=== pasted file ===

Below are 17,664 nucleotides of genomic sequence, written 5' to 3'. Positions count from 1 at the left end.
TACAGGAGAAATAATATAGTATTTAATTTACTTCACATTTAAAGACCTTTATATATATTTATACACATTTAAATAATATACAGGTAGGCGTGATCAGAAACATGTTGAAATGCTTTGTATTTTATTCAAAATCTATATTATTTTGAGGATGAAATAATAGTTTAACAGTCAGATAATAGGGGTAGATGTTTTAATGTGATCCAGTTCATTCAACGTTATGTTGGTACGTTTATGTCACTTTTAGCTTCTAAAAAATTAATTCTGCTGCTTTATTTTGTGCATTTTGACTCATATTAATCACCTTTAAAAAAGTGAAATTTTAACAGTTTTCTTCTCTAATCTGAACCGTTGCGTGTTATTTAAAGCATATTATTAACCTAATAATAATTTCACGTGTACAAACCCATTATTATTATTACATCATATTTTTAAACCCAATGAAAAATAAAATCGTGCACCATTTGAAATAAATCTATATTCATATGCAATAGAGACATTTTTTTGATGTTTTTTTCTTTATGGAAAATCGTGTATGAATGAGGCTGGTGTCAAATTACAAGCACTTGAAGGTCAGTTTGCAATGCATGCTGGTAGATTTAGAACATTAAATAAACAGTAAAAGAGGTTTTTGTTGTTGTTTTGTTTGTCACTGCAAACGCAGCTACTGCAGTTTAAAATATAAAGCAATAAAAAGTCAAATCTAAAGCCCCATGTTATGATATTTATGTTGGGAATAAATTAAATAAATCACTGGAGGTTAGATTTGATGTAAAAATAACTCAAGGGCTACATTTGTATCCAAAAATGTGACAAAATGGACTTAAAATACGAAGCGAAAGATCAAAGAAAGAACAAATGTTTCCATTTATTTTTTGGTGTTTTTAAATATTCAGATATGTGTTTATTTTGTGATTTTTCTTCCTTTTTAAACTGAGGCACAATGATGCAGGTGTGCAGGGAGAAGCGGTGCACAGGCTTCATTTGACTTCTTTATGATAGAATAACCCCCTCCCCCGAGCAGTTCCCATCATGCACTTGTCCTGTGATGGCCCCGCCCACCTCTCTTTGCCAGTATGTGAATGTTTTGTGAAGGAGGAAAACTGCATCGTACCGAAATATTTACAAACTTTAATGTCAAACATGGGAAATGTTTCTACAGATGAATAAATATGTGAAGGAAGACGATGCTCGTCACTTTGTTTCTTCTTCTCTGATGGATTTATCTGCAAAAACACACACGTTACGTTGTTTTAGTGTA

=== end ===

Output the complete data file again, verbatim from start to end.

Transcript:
Below are 17,664 nucleotides of genomic sequence, written 5' to 3'. Positions count from 1 at the left end.
TACAGGAGAAATAATATAGTATTTAATTTACTTCACATTTAAAGACCTTTATATATATTTATACACATTTAAATAATATACAGGTAGGCGTGATCAGAAACATGTTGAAATGCTTTGTATTTTATTCAAAATCTATATTATTTTGAGGATGAAATAATAGTTTAACAGTCAGATAATAGGGGTAGATGTTTTAATGTGATCCAGTTCATTCAACGTTATGTTGGTACGTTTATGTCACTTTTAGCTTCTAAAAAATTAATTCTGCTGCTTTATTTTGTGCATTTTGACTCATATTAATCACCTTTAAAAAAGTGAAATTTTAACAGTTTTCTTCTCTAATCTGAACCGTTGCGTGTTATTTAAAGCATATTATTAACCTAATAATAATTTCACGTGTACAAACCCATTATTATTATTACATCATATTTTTAAACCCAATGAAAAATAAAATCGTGCACCATTTGAAATAAATCTATATTCATATGCAATAGAGACATTTTTTTGATGTTTTTTTCTTTATGGAAAATCGTGTATGAATGAGGCTGGTGTCAAATTACAAGCACTTGAAGGTCAGTTTGCAATGCATGCTGGTAGATTTAGAACATTAAATAAACAGTAAAAGAGGTTTTTGTTGTTGTTTTGTTTGTCACTGCAAACGCAGCTACTGCAGTTTAAAATATAAAGCAATAAAAAGTCAAATCTAAAGCCCCATGTTATGATATTTATGTTGGGAATAAATTAAATAAATCACTGGAGGTTAGATTTGATGTAAAAATAACTCAAGGGCTACATTTGTATCCAAAAATGTGACAAAATGGACTTAAAATACGAAGCGAAAGATCAAAGAAAGAACAAATGTTTCCATTTATTTTTTGGTGTTTTTAAATATTCAGATATGTGTTTATTTTGTGATTTTTCTTCCTTTTTAAACTGAGGCACAATGATGCAGGTGTGCAGGGAGAAGCGGTGCACAGGCTTCATTTGACTTCTTTATGATAGAATAACCCCCTCCCCCGAGCAGTTCCCATCATGCACTTGTCCTGTGATGGCCCCGCCCACCTCTCTTTGCCAGTATGTGAATGTTTTGTGAAGGAGGAAAACTGCATCGTACCGAAATATTTACAAACTTTAATGTCAAACATGGGAAATGTTTCTACAGATGAATAAATATGTGAAGGAAGACGATGCTCGTCACTTTGTTTCTTCTTCTCTGATGGATTTATCTGCAAAAACACACACGTTACGTTGTTTTAGTGTA